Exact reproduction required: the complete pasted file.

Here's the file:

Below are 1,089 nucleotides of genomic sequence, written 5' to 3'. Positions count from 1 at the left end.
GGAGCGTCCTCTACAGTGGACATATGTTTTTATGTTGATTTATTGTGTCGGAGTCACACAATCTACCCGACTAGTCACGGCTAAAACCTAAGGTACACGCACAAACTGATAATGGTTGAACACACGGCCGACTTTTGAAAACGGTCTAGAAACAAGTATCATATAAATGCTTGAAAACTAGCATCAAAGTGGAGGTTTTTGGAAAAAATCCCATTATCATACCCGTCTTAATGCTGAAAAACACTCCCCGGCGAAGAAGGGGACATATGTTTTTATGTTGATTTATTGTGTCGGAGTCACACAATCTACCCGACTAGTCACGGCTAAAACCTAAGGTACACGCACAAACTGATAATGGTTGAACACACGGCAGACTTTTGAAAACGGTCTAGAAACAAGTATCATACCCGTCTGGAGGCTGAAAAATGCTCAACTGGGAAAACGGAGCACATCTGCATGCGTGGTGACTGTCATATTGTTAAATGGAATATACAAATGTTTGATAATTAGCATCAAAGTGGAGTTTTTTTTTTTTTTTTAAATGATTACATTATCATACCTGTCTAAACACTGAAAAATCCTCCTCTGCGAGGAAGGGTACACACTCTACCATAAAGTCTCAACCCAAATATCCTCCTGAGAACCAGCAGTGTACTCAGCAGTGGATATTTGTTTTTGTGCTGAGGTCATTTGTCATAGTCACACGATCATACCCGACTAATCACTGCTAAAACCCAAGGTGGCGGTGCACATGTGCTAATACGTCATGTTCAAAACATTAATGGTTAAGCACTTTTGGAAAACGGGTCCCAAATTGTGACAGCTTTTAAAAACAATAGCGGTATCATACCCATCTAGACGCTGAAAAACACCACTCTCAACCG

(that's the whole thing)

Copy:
Below are 1,089 nucleotides of genomic sequence, written 5' to 3'. Positions count from 1 at the left end.
GGAGCGTCCTCTACAGTGGACATATGTTTTTATGTTGATTTATTGTGTCGGAGTCACACAATCTACCCGACTAGTCACGGCTAAAACCTAAGGTACACGCACAAACTGATAATGGTTGAACACACGGCCGACTTTTGAAAACGGTCTAGAAACAAGTATCATATAAATGCTTGAAAACTAGCATCAAAGTGGAGGTTTTTGGAAAAAATCCCATTATCATACCCGTCTTAATGCTGAAAAACACTCCCCGGCGAAGAAGGGGACATATGTTTTTATGTTGATTTATTGTGTCGGAGTCACACAATCTACCCGACTAGTCACGGCTAAAACCTAAGGTACACGCACAAACTGATAATGGTTGAACACACGGCAGACTTTTGAAAACGGTCTAGAAACAAGTATCATACCCGTCTGGAGGCTGAAAAATGCTCAACTGGGAAAACGGAGCACATCTGCATGCGTGGTGACTGTCATATTGTTAAATGGAATATACAAATGTTTGATAATTAGCATCAAAGTGGAGTTTTTTTTTTTTTTTTAAATGATTACATTATCATACCTGTCTAAACACTGAAAAATCCTCCTCTGCGAGGAAGGGTACACACTCTACCATAAAGTCTCAACCCAAATATCCTCCTGAGAACCAGCAGTGTACTCAGCAGTGGATATTTGTTTTTGTGCTGAGGTCATTTGTCATAGTCACACGATCATACCCGACTAATCACTGCTAAAACCCAAGGTGGCGGTGCACATGTGCTAATACGTCATGTTCAAAACATTAATGGTTAAGCACTTTTGGAAAACGGGTCCCAAATTGTGACAGCTTTTAAAAACAATAGCGGTATCATACCCATCTAGACGCTGAAAAACACCACTCTCAACCG